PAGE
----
Making ‘Star Wars: The Wood Cut’
Aharon Rabinowitz explains how he reimagined the movie that inspired his career.
Aharon Rabinowitz was three years old when the original “Star Wars” film was released, and he saw it in the theater. He didn’t understand much about it, other than that there were good guys and bad guys, “but the visuals blew me away,” he recalls, particularly the hologram of Princess Leia pleading “Help me, Obi-Wan-Kenobi. You’re my only hope.”
A few months later, after seeing “The Making of Star Wars” documentary on TV, he decided he would be a VFX artist. Not surprisingly, the first thing Rabinowitz ever animated was a lightsaber, and his first 3D project was an X-Wing fighter. Over time, he’s made visual effects the center of his career as a filmmaker, software designer and visual artist working in VFX and motion design.
We talked to Rabinowitz, who previously served as Global Head of Digital Experience at Maxon and the Head of Marketing for Red Giant, about his newly released short film, “Star Wars: The Wood Cut.” Created using Cinema 4D, Redshift and Red Giant Magic Bullet Suite and Universe, the animated short reimagines the “Star Wars” galaxy on a much smaller scale and made of entirely of wood.
Aharon, tell us about how you got into the industry.
Rabinowitz:I started out with an internship at “Sesame Street,” and ended up getting a job as a technical manager with them. I was using After Effects and the 3D software that they had, and I liked it so much, I realized that’s what I wanted to do.
Soon after, I was hired as an animator and motion designer by Viacom Networks to work on projects for Noggin, a child company of Sesame Workshop and Nickelodeon. That lead to work on their other networks, like MTV, VH1, Nickelodeon and TV Land. After some time there, I started my own video production company, where I was getting spillover work from Viacom and many other new clients.
But when my daughter was born, I realized I wanted time to be there for my kids and couldn’t work 100 hours a week anymore. I had been making tutorials and training for Creative Cow in my free time for a while, so my next move was to Red Giant doing training and marketing, and for the last 15 years or so I’ve mostly being doing animation and video training, as well as development and marketing of mograph/VFX software.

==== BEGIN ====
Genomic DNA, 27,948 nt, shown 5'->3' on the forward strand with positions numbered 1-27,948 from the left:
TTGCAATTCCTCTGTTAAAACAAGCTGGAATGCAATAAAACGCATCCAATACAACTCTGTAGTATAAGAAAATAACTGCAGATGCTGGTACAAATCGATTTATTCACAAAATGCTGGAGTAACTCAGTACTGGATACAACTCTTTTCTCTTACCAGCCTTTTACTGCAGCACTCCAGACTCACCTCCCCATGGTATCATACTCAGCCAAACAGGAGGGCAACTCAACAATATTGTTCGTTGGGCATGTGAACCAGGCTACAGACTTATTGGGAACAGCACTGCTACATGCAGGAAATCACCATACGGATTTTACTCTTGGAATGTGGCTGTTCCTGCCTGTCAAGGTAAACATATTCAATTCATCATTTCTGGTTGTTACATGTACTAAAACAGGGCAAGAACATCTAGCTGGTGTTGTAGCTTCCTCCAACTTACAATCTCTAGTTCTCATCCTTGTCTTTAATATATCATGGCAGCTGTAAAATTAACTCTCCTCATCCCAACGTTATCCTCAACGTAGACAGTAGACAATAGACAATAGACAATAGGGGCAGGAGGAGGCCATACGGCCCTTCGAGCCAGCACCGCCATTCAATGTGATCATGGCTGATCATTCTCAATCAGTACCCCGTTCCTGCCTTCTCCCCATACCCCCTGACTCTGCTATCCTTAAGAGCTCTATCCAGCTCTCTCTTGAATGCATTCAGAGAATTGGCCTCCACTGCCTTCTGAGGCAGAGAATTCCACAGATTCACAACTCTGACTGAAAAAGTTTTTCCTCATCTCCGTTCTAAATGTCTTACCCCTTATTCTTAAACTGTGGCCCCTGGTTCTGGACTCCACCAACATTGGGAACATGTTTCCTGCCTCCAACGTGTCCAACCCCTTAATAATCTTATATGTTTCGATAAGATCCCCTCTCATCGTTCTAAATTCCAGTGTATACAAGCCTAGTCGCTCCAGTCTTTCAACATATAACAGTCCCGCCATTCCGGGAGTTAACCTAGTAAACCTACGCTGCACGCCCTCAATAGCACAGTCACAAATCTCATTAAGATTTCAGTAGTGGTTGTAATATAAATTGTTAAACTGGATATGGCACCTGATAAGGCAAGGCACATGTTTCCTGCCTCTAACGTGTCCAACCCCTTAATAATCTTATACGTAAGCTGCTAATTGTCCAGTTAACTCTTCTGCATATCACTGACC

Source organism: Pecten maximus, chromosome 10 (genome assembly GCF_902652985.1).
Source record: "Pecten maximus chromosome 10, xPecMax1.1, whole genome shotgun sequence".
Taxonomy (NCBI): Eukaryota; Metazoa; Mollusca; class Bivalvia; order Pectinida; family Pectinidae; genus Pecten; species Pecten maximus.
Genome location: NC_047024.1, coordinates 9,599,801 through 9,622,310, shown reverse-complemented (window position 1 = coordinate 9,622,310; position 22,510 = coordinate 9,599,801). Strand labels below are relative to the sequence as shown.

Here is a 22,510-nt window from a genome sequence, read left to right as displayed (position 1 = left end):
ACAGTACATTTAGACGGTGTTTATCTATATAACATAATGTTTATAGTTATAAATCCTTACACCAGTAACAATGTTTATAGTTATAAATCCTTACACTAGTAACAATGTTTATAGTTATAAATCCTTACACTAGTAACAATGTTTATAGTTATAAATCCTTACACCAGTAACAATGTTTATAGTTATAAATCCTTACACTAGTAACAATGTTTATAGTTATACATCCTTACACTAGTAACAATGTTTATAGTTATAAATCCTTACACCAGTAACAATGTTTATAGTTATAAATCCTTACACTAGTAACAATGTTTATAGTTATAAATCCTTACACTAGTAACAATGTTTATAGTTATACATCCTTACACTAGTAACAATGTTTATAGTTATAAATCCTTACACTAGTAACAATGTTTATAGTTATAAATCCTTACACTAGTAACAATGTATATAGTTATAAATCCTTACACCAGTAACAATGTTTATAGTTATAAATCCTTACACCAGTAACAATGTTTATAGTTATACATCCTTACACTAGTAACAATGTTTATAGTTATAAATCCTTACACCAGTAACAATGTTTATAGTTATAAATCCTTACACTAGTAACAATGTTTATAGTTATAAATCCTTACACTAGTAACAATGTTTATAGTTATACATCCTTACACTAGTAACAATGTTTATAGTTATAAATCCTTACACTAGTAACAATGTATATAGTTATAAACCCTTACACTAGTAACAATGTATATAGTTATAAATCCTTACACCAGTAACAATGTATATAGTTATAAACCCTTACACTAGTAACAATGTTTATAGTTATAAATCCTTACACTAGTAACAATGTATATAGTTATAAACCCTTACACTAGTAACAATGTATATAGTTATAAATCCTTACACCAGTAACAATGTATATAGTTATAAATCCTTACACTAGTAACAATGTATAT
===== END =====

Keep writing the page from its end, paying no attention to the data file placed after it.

Talk about your film and why you wanted to use wood cuts?
Rabinowitz:In some ways, “Star Wars: The Wood Cut” is a way for me to stay current and relevant to the kind of work people are doing that I want to do too. It started off as me trying to work with Redshift and the new C4D Pyro simulations. And I wanted to see what the “Star Wars” universe might look like if it were made entirely out of unexpected materials.
I wanted to make something that felt completely “Star Wars,” but also entirely unique. A friend of mine is a woodworker, and I tried to imagine what it would look like to make a stop-motion film using wood cuts.
You did a tutorial series on the project. Tell us about that.
Rabinowitz:I learned a lot in the process of making this film. It’s probably the most I’ve learned in such a short period of time since my early days of animation. Like my old days, when I made After Effects tutorials as I learned on the job, I felt like there were a lot of artists out there who could benefit from what I just learned.
So I put together a series of tutorials that cover the Pyro effects, camera techniques and a few other VFX. I had so much fun making this, and I love sharing my process so that other people can feel the same joy in their own work.